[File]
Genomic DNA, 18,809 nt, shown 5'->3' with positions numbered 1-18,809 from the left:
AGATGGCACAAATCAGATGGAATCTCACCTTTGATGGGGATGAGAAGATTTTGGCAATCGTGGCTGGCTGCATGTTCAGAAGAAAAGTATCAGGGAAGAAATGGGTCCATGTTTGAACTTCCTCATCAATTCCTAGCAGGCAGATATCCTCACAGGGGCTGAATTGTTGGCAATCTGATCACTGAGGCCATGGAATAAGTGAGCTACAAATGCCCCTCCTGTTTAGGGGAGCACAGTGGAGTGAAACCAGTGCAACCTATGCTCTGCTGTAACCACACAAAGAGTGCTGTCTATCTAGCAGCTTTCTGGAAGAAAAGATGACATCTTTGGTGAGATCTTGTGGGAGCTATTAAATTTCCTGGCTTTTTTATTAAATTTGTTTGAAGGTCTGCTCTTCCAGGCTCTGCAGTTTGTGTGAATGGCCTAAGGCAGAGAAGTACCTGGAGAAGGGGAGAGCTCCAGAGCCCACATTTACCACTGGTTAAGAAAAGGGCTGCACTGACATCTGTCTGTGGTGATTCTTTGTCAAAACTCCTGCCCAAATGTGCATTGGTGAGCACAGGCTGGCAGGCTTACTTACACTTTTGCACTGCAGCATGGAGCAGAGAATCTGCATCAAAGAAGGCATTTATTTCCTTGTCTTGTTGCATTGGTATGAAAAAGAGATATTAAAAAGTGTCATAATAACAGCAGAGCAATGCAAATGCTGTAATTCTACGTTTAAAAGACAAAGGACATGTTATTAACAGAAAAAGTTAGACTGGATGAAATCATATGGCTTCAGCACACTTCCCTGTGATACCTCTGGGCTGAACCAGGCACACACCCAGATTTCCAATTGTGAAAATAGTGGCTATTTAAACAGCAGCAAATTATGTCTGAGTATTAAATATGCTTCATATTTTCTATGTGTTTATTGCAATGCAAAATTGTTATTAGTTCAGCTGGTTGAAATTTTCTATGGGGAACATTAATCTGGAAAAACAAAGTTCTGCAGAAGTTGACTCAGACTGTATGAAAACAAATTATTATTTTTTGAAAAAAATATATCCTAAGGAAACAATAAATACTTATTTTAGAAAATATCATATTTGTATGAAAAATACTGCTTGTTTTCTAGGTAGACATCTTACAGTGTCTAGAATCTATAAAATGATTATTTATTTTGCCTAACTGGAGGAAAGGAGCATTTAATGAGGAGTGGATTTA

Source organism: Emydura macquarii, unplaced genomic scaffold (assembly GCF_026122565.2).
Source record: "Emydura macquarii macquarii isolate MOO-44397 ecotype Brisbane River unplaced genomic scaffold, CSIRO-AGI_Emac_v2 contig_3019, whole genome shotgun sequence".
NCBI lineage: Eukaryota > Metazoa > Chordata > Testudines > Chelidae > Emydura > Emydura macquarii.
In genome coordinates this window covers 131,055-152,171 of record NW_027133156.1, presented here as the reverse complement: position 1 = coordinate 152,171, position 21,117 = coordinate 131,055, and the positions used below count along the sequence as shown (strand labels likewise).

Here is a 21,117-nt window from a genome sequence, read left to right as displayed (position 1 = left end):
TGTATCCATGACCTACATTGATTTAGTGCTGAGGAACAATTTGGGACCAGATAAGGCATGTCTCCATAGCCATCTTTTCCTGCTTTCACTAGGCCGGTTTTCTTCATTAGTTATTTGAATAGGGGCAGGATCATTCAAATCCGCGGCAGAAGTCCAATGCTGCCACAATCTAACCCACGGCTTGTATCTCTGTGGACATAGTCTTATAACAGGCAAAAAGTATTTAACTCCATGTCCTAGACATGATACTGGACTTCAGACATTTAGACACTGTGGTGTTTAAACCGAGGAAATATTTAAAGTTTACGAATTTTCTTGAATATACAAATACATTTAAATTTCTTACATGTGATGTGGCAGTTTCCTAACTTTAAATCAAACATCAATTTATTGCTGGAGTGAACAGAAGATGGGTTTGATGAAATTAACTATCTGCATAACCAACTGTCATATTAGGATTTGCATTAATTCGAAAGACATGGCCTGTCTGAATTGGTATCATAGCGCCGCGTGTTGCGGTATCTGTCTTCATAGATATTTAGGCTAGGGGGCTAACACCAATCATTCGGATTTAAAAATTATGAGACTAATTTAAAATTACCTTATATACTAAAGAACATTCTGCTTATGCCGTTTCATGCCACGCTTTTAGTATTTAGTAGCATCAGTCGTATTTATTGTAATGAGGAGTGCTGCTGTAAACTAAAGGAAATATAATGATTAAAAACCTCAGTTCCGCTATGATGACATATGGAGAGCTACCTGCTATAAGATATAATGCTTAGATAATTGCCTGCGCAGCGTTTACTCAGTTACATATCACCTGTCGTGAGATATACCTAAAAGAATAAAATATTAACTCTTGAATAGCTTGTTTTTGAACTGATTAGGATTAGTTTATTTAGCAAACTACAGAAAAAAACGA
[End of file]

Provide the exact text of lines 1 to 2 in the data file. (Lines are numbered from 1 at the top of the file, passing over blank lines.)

Genomic DNA, 18,809 nt, shown 5'->3' with positions numbered 1-18,809 from the left:
AGATGGCACAAATCAGATGGAATCTCACCTTTGATGGGGATGAGAAGATTTTGGCAATCGTGGCTGGCTGCATGTTCAGAAGAAAAGTATCAGGGAAGAAATGGGTCCATGTTTGAACTTCCTCATCAATTCCTAGCAGGCAGATATCCTCACAGGGGCTGAATTGTTGGCAATCTGATCACTGAGGCCATGGAATAAGTGAGCTACAAATGCCCCTCCTGTTTAGGGGAGCACAGTGGAGTGAAACCAGTGCAACCTATGCTCTGCTGTAACCACACAAAGAGTGCTGTCTATCTAGCAGCTTTCTGGAAGAAAAGATGACATCTTTGGTGAGATCTTGTGGGAGCTATTAAATTTCCTGGCTTTTTTATTAAATTTGTTTGAAGGTCTGCTCTTCCAGGCTCTGCAGTTTGTGTGAATGGCCTAAGGCAGAGAAGTACCTGGAGAAGGGGAGAGCTCCAGAGCCCACATTTACCACTGGTTAAGAAAAGGGCTGCACTGACATCTGTCTGTGGTGATTCTTTGTCAAAACTCCTGCCCAAATGTGCATTGGTGAGCACAGGCTGGCAGGCTTACTTACACTTTTGCACTGCAGCATGGAGCAGAGAATCTGCATCAAAGAAGGCATTTATTTCCTTGTCTTGTTGCATTGGTATGAAAAAGAGATATTAAAAAGTGTCATAATAACAGCAGAGCAATGCAAATGCTGTAATTCTACGTTTAAAAGACAAAGGACATGTTATTAACAGAAAAAGTTAGACTGGATGAAATCATATGGCTTCAGCACACTTCCCTGTGATACCTCTGGGCTGAACCAGGCACACACCCAGATTTCCAATTGTGAAAATAGTGGCTATTTAAACAGCAGCAAATTATGTCTGAGTATTAAATATGCTTCATATTTTCTATGTGTTTATTGCAATGCAAAATTGTTATTAGTTCAGCTGGTTGAAATTTTCTATGGGGAACATTAATCTGGAAAAACAAAGTTCTGCAGAAGTTGACTCAGACTGTATGAAAACAAATTATTATTTTTTGAAAAAAATATATCCTAAGGAAACAATAAATACTTATTTTAGAAAATATCATATTTGTATGAAAAATACTGCTTGTTTTCTAGGTAGACATCTTACAGTGTCTAGAATCTATAAAATGATTATTTATTTTGCCTAACTGGAGGAAAGGAGCATTTAATGAGGAGTGGATTTA